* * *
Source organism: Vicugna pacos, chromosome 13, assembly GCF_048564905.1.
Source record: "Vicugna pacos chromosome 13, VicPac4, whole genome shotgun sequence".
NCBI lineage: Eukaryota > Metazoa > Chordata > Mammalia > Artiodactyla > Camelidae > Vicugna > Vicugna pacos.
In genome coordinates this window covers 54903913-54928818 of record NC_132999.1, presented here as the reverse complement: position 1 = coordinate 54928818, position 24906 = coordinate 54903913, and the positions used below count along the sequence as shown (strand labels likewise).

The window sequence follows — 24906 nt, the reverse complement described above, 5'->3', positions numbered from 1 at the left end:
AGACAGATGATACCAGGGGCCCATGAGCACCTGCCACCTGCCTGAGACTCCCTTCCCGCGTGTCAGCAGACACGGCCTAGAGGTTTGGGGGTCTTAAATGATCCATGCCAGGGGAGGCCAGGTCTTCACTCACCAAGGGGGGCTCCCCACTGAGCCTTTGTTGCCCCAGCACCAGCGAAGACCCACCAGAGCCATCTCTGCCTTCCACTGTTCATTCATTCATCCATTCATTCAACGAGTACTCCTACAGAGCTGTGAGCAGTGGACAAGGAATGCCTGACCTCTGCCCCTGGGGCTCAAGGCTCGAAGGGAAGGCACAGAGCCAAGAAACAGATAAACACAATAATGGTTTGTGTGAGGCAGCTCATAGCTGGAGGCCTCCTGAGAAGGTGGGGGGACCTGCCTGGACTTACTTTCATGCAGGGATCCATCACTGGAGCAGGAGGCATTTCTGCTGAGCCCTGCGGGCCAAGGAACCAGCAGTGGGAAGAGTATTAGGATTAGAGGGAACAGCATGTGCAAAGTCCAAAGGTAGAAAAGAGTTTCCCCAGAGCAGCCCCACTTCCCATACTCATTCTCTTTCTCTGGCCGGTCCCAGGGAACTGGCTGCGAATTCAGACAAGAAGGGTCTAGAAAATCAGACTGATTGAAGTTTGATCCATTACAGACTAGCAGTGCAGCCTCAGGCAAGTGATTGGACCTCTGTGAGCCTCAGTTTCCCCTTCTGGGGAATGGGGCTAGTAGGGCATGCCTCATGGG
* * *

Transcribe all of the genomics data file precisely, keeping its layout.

Source organism: Vicugna pacos, chromosome 13, assembly GCF_048564905.1.
Source record: "Vicugna pacos chromosome 13, VicPac4, whole genome shotgun sequence".
NCBI lineage: Eukaryota > Metazoa > Chordata > Mammalia > Artiodactyla > Camelidae > Vicugna > Vicugna pacos.
In genome coordinates this window covers 54903913-54928818 of record NC_132999.1, presented here as the reverse complement: position 1 = coordinate 54928818, position 24906 = coordinate 54903913, and the positions used below count along the sequence as shown (strand labels likewise).

The window sequence follows — 24906 nt, the reverse complement described above, 5'->3', positions numbered from 1 at the left end:
AGACAGATGATACCAGGGGCCCATGAGCACCTGCCACCTGCCTGAGACTCCCTTCCCGCGTGTCAGCAGACACGGCCTAGAGGTTTGGGGGTCTTAAATGATCCATGCCAGGGGAGGCCAGGTCTTCACTCACCAAGGGGGGCTCCCCACTGAGCCTTTGTTGCCCCAGCACCAGCGAAGACCCACCAGAGCCATCTCTGCCTTCCACTGTTCATTCATTCATCCATTCATTCAACGAGTACTCCTACAGAGCTGTGAGCAGTGGACAAGGAATGCCTGACCTCTGCCCCTGGGGCTCAAGGCTCGAAGGGAAGGCACAGAGCCAAGAAACAGATAAACACAATAATGGTTTGTGTGAGGCAGCTCATAGCTGGAGGCCTCCTGAGAAGGTGGGGGGACCTGCCTGGACTTACTTTCATGCAGGGATCCATCACTGGAGCAGGAGGCATTTCTGCTGAGCCCTGCGGGCCAAGGAACCAGCAGTGGGAAGAGTATTAGGATTAGAGGGAACAGCATGTGCAAAGTCCAAAGGTAGAAAAGAGTTTCCCCAGAGCAGCCCCACTTCCCATACTCATTCTCTTTCTCTGGCCGGTCCCAGGGAACTGGCTGCGAATTCAGACAAGAAGGGTCTAGAAAATCAGACTGATTGAAGTTTGATCCATTACAGACTAGCAGTGCAGCCTCAGGCAAGTGATTGGACCTCTGTGAGCCTCAGTTTCCCCTTCTGGGGAATGGGGCTAGTAGGGCATGCCTCATGGG